Bryony also talked about something she had found on the web called #notbusy. This is where you spend between 10-30 minutes quiet contemplation and solitude, and then tweet about it afterwards using the hashtag ‘notbusy’. I decided I would love to do that too. It’s something I can do quite easily even from my wheelchair. My only qualm was whether I would fall asleep during the stillness. However, I am wide awake today, which almost never happens so I stayed awake throught the 15 minutes. Things started to come to mind that I need to do today so I quickly found a notebook, jotted things down and left it at my side in case anything else came to mind. The rest of the time, I half prayed, half thought. Sometimes people came to mind. The rest of the time I thought about a devotional piece I have just read about the excesses of Christ’s love for me. Very appropriate for valentines day. I am off to read today’s # bigread13 devotional and download Rowan Williams book.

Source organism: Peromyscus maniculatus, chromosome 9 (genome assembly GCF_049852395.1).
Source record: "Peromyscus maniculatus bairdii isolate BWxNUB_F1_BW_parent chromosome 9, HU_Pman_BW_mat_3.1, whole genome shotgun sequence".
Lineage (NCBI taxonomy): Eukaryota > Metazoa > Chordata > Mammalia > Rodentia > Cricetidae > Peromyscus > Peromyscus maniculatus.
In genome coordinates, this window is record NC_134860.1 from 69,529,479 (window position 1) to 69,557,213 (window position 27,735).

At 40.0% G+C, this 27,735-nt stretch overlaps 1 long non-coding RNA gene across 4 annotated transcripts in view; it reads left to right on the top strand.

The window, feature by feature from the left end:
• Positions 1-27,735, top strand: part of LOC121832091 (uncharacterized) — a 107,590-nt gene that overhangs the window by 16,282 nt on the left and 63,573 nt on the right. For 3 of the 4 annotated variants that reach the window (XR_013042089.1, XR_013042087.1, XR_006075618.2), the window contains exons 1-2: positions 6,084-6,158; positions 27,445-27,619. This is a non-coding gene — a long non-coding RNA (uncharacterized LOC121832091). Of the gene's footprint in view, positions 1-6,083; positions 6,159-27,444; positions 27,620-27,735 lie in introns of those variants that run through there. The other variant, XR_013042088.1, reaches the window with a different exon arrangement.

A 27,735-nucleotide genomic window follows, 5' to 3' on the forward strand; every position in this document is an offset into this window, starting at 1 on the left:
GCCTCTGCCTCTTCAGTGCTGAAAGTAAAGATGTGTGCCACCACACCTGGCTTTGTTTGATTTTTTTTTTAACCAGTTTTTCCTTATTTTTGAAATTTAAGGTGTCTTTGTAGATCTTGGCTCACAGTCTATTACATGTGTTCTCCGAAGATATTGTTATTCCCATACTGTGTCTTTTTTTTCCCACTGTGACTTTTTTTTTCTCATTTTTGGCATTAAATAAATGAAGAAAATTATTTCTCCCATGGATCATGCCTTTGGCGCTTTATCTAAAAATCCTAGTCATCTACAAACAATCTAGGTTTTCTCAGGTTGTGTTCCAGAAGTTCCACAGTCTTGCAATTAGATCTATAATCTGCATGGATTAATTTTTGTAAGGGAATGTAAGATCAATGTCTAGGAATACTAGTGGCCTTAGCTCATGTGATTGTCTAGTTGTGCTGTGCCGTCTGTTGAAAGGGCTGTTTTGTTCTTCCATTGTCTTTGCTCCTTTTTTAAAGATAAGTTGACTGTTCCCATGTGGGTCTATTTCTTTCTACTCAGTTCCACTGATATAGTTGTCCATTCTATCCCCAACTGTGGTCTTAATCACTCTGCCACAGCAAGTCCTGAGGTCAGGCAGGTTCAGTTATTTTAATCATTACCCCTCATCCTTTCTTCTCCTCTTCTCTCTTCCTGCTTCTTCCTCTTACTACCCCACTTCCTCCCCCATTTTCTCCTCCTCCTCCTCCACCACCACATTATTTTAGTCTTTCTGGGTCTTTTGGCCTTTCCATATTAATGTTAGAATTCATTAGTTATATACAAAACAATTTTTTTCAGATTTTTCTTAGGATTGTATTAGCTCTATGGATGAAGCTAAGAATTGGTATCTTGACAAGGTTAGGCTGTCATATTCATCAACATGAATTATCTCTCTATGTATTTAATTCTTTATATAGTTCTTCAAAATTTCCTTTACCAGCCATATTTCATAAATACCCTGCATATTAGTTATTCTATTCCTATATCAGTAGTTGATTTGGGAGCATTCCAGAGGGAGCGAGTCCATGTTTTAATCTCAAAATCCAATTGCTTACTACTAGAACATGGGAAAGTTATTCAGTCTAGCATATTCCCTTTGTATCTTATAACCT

BBC News – Paralympics 2012: How do people view the wheelchair?

BBC News – Paralympics 2012: How do people view the wheelchair?.

I have been meaning to comment on this excellent video for some time now. In the audio John Hockenberry asks a couple of pertinent questions which, while he provides sparking answers, also provide room for debate. The first is this:

Those exact same elements that might put you off are transformed in the Paralympics. Why? 

It is question of identity,  centered around how we see the “other”, those who are different from our perceptions of normal. Also, where we see the person may alter the image, so not just the body, but also the environment. As he says, it is a case of allowing one image, that which our subconscious has been trained by the media, our nurture, and stereotypes to be seen as tragic, we allow to become triumph. This also explains our potential reaction to any of the pictures in the photographic article The 33 most inspiring photos of the Paralympics. (I have also offered my own comment on the images in my previous blog post.)